Question: When the marines are being briefed before going down to the planet, I've two questions about those that Hudson asks. A) He asks something like, "Is this going to be a stand-up fight or another bug-hunt?" By "bug-hunt" does he mean they've fought some other kind of alien enemy before? It's made clear they've never encountered the signature aliens of the movie before. B) He asks, "How do I get out of this chicken-sh*t outfit?" What exactly does he mean by this? Is he referring to his team as the "chicken-sh*t outfit" and if so, why? None of them appear in any way concerned or afraid of what danger they may be heading into. Ripley in particular seems annoyed by how lightly they're treating the whole situation.

Answer: I would say that he says bug hunt because it isn't the first time Space Marines have had a report of alien life in the universe and had to investigate finding nothing. 2nd questions is that Hudson says that because he doesn't take that outfit seriously. They are Marines and want a confirmed fight not a "bug hunt" sounds like they are just being used to do stupid missions.

Answer: For the first question, he means "will we be actually fighting a real enemy (will this be enjoyable) or are we just going in to wipe out some helpless creatures (like an exterminator wipes out bugs)". For the second question, he is referring to his unit as the chicken shit outfit, but he's just making a joke; a humorous reversal of the truth referencing the fact that no one is afraid at all.

Phixius Premium member

Question: I'm almost certain that the first time I ever saw this film on video (I never did see it during its theatrical release) there was no mention or use of the remote mini-guns that the Marines placed outside their "sanctuary", but I've since seen those guns in action. Does anyone know if there are several cuts of the video version in circulation within North America (Canada specifically), or import versions that would be different?

Answer: In the original theatrical release, the sentry guns are mentioned in passing when Hicks inventories the weapons that survived the crash of the first dropship. This reference was deleted in the original VHS release. When the movie was first brodcast on network television, the sentry gun scenes were added (as well as some other scenes including one near the beginning involving Ripley mourning the death of her daughter). As far as I know, up until the Special Edition DVD release which also includes those scenes, that was the only version which contained the sentry gun scenes and the network (I think it was ABC) would brocast this altered version from time to time.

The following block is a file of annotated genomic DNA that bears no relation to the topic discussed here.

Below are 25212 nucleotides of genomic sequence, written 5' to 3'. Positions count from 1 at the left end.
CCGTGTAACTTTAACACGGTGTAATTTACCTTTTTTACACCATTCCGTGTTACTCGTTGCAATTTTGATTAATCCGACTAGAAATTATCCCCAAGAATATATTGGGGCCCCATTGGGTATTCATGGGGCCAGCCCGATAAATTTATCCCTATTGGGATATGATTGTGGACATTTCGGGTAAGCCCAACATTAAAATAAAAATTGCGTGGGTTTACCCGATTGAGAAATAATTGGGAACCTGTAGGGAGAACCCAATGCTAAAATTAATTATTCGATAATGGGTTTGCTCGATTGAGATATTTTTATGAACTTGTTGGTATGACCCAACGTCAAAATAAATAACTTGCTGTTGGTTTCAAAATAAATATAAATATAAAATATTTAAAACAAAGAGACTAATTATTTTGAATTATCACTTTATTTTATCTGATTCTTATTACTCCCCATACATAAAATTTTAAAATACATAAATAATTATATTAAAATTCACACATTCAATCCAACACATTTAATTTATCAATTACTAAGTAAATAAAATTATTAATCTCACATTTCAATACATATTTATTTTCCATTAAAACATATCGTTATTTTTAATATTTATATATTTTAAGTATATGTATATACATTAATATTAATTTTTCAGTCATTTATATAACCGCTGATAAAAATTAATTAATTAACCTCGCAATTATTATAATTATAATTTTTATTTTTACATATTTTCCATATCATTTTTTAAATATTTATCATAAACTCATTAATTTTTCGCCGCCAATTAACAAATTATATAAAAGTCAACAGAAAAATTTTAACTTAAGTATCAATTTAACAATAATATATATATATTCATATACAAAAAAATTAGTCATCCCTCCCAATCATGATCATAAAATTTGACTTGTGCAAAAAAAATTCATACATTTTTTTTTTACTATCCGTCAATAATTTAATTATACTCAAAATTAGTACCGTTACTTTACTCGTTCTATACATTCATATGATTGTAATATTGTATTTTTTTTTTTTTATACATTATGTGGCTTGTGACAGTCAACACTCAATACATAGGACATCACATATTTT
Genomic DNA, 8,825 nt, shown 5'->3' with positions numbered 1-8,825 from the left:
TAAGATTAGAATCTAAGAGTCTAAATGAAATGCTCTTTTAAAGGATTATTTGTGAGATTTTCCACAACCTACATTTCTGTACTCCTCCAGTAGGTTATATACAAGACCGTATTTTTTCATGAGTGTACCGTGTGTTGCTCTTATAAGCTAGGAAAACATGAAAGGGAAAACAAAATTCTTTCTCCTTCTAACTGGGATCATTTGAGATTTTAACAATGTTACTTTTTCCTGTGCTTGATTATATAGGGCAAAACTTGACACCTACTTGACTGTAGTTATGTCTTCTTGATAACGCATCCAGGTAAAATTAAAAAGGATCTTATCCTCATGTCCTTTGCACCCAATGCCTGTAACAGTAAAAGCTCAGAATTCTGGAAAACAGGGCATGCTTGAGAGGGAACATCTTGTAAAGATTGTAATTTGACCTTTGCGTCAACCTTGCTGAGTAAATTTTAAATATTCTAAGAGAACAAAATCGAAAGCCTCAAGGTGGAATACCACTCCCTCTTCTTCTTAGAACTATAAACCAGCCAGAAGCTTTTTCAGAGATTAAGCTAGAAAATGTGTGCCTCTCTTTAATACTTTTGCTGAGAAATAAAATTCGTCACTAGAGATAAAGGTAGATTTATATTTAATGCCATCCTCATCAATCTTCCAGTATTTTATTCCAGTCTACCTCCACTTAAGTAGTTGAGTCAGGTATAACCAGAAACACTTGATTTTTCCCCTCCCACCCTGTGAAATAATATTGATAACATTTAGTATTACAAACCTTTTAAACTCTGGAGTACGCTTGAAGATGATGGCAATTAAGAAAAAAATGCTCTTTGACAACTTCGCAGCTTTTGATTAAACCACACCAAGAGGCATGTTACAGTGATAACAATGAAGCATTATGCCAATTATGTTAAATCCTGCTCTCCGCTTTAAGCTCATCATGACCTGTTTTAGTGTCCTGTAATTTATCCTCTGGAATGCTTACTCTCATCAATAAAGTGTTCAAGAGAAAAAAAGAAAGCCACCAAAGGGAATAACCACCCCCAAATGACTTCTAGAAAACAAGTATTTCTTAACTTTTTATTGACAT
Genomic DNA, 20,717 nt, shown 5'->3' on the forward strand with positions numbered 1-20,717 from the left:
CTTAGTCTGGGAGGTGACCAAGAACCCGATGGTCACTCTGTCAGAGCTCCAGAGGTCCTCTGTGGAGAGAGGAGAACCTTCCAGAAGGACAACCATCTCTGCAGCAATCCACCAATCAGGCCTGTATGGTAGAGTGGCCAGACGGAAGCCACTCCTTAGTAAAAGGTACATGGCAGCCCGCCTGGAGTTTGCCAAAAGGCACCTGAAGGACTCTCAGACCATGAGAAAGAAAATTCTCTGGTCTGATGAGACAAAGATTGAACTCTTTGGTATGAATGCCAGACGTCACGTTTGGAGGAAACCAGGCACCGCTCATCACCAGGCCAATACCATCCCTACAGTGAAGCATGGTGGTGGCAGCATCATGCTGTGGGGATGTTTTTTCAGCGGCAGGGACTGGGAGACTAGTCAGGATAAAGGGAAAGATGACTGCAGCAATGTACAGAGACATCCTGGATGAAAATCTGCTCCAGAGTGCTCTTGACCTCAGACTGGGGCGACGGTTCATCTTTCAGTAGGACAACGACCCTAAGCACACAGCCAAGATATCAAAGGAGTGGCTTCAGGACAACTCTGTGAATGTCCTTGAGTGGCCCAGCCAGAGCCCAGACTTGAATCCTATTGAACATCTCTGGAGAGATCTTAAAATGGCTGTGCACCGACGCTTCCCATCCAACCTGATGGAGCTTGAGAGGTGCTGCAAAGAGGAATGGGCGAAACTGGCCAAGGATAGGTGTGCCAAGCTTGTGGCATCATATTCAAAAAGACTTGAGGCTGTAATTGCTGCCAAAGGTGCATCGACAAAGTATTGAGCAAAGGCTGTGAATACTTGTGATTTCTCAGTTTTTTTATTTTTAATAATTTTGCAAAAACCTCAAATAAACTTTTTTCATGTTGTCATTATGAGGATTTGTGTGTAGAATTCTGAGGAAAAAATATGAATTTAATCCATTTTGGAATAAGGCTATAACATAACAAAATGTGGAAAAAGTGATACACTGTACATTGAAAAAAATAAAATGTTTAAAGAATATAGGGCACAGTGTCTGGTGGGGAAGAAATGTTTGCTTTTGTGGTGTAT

Diana Lucas

Question: Is the military privatised in the continuity of the films? Do they operate at the behest of the Company? Any official or generally accepted answer is appreciated.

Answer: From the books and comics, the answer seems to be that the Earth government still controls the military, but the megacorporations like Weyland-Yutani have so much influence, they can dictate pretty much what they want the govt to do with them.

Grumpy Scot

Question: Why did Ripley attack the hive near the end of the film? Firstly, she had Newt with her, she knew that the planet was going to explode, she had little time to get out, and if she hadn't attacked the hive, the Alien queen wouldn't have gone after her. Ripley utterly hated the Aliens, but she is intelligent and Corporal Hicks had earlier praised her tactical thinking - attacking the hive was foolish.

Answer: In her haste to escape, Ripley accidentally entered the egg chamber and found her only exit routes blocked by xenomorphs. Correctly suspecting that the queen was intelligent, Ripley assumed a threatening posture, and the queen cautioned the other xenomorphs to back off, clearing a path for Ripley to leave. However, Ripley also suspected it was a trap and that she would be quickly ambushed by the xenomorphs when she tried to flee. Ripley thought this was her last living act; so, she defiantly blasted and burned the egg chamber, taking out as many eggs as possible before her death. As it happened, the ensuing chaos allowed Ripley to escape the egg chamber.

Charles Austin Miller

Answer: One of the eggs had started opening and presumably more would also begin hatching and the newly-born facehuggers would pursue and infect Ripley and Newt. That was when Ripley torched the nest. Even if Ripley had not burned the eggs, the alien queen would have chased them, wanting bodies to incubate more creatures.